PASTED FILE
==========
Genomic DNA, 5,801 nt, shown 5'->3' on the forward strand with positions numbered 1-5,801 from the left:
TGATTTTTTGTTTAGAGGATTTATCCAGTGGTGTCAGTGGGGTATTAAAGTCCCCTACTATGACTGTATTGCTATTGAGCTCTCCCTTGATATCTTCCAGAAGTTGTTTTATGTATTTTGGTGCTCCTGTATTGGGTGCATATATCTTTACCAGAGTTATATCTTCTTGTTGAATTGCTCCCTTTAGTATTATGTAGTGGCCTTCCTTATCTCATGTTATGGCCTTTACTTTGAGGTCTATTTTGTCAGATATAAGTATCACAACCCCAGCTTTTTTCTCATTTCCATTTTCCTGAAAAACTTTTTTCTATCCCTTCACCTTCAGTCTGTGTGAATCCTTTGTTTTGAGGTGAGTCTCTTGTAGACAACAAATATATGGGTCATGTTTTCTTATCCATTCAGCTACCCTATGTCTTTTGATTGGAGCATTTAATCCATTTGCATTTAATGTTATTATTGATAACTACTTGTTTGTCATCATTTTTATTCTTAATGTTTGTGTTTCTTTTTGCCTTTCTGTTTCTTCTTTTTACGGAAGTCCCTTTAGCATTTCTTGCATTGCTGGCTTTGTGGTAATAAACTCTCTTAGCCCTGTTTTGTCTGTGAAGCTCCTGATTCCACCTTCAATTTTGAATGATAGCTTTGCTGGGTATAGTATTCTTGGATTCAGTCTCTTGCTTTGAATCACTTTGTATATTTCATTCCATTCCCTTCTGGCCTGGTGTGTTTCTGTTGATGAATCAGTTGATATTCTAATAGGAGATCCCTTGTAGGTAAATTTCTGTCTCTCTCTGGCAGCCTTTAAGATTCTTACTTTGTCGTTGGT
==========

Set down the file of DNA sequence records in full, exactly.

Genomic DNA, 5,801 nt, shown 5'->3' on the forward strand with positions numbered 1-5,801 from the left:
TGATTTTTTGTTTAGAGGATTTATCCAGTGGTGTCAGTGGGGTATTAAAGTCCCCTACTATGACTGTATTGCTATTGAGCTCTCCCTTGATATCTTCCAGAAGTTGTTTTATGTATTTTGGTGCTCCTGTATTGGGTGCATATATCTTTACCAGAGTTATATCTTCTTGTTGAATTGCTCCCTTTAGTATTATGTAGTGGCCTTCCTTATCTCATGTTATGGCCTTTACTTTGAGGTCTATTTTGTCAGATATAAGTATCACAACCCCAGCTTTTTTCTCATTTCCATTTTCCTGAAAAACTTTTTTCTATCCCTTCACCTTCAGTCTGTGTGAATCCTTTGTTTTGAGGTGAGTCTCTTGTAGACAACAAATATATGGGTCATGTTTTCTTATCCATTCAGCTACCCTATGTCTTTTGATTGGAGCATTTAATCCATTTGCATTTAATGTTATTATTGATAACTACTTGTTTGTCATCATTTTTATTCTTAATGTTTGTGTTTCTTTTTGCCTTTCTGTTTCTTCTTTTTACGGAAGTCCCTTTAGCATTTCTTGCATTGCTGGCTTTGTGGTAATAAACTCTCTTAGCCCTGTTTTGTCTGTGAAGCTCCTGATTCCACCTTCAATTTTGAATGATAGCTTTGCTGGGTATAGTATTCTTGGATTCAGTCTCTTGCTTTGAATCACTTTGTATATTTCATTCCATTCCCTTCTGGCCTGGTGTGTTTCTGTTGATGAATCAGTTGATATTCTAATAGGAGATCCCTTGTAGGTAAATTTCTGTCTCTCTCTGGCAGCCTTTAAGATTCTTACTTTGTCGTTGGT